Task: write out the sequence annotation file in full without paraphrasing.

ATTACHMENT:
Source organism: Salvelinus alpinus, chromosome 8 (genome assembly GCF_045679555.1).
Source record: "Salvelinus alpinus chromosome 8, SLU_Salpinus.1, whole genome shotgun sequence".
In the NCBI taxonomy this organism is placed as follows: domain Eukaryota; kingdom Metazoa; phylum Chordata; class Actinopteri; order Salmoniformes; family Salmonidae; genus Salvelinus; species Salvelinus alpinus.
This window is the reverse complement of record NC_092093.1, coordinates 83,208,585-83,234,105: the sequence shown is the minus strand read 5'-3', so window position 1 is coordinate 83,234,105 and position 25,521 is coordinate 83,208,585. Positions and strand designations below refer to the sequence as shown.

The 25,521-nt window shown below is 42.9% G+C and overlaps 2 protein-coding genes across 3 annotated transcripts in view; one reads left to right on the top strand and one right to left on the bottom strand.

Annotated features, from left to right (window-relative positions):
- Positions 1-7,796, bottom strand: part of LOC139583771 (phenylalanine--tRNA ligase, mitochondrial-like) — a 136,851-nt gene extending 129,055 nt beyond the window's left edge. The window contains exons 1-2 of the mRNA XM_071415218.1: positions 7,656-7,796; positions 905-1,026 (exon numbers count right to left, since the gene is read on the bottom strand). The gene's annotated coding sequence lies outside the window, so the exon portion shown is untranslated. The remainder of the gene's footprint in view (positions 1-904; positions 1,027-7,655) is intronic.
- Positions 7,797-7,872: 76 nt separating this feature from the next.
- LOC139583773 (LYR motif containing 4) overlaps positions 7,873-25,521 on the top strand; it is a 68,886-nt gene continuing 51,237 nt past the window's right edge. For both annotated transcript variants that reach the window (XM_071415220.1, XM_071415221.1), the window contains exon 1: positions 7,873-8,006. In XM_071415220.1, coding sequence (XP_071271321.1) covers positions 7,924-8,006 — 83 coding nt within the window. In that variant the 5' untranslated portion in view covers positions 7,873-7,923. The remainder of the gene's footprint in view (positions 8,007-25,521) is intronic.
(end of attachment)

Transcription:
Source organism: Salvelinus alpinus, chromosome 8 (genome assembly GCF_045679555.1).
Source record: "Salvelinus alpinus chromosome 8, SLU_Salpinus.1, whole genome shotgun sequence".
In the NCBI taxonomy this organism is placed as follows: domain Eukaryota; kingdom Metazoa; phylum Chordata; class Actinopteri; order Salmoniformes; family Salmonidae; genus Salvelinus; species Salvelinus alpinus.
This window is the reverse complement of record NC_092093.1, coordinates 83,208,585-83,234,105: the sequence shown is the minus strand read 5'-3', so window position 1 is coordinate 83,234,105 and position 25,521 is coordinate 83,208,585. Positions and strand designations below refer to the sequence as shown.

The 25,521-nt window shown below is 42.9% G+C and overlaps 2 protein-coding genes across 3 annotated transcripts in view; one reads left to right on the top strand and one right to left on the bottom strand.

Annotated features, from left to right (window-relative positions):
- Positions 1-7,796, bottom strand: part of LOC139583771 (phenylalanine--tRNA ligase, mitochondrial-like) — a 136,851-nt gene extending 129,055 nt beyond the window's left edge. The window contains exons 1-2 of the mRNA XM_071415218.1: positions 7,656-7,796; positions 905-1,026 (exon numbers count right to left, since the gene is read on the bottom strand). The gene's annotated coding sequence lies outside the window, so the exon portion shown is untranslated. The remainder of the gene's footprint in view (positions 1-904; positions 1,027-7,655) is intronic.
- Positions 7,797-7,872: 76 nt separating this feature from the next.
- LOC139583773 (LYR motif containing 4) overlaps positions 7,873-25,521 on the top strand; it is a 68,886-nt gene continuing 51,237 nt past the window's right edge. For both annotated transcript variants that reach the window (XM_071415220.1, XM_071415221.1), the window contains exon 1: positions 7,873-8,006. In XM_071415220.1, coding sequence (XP_071271321.1) covers positions 7,924-8,006 — 83 coding nt within the window. In that variant the 5' untranslated portion in view covers positions 7,873-7,923. The remainder of the gene's footprint in view (positions 8,007-25,521) is intronic.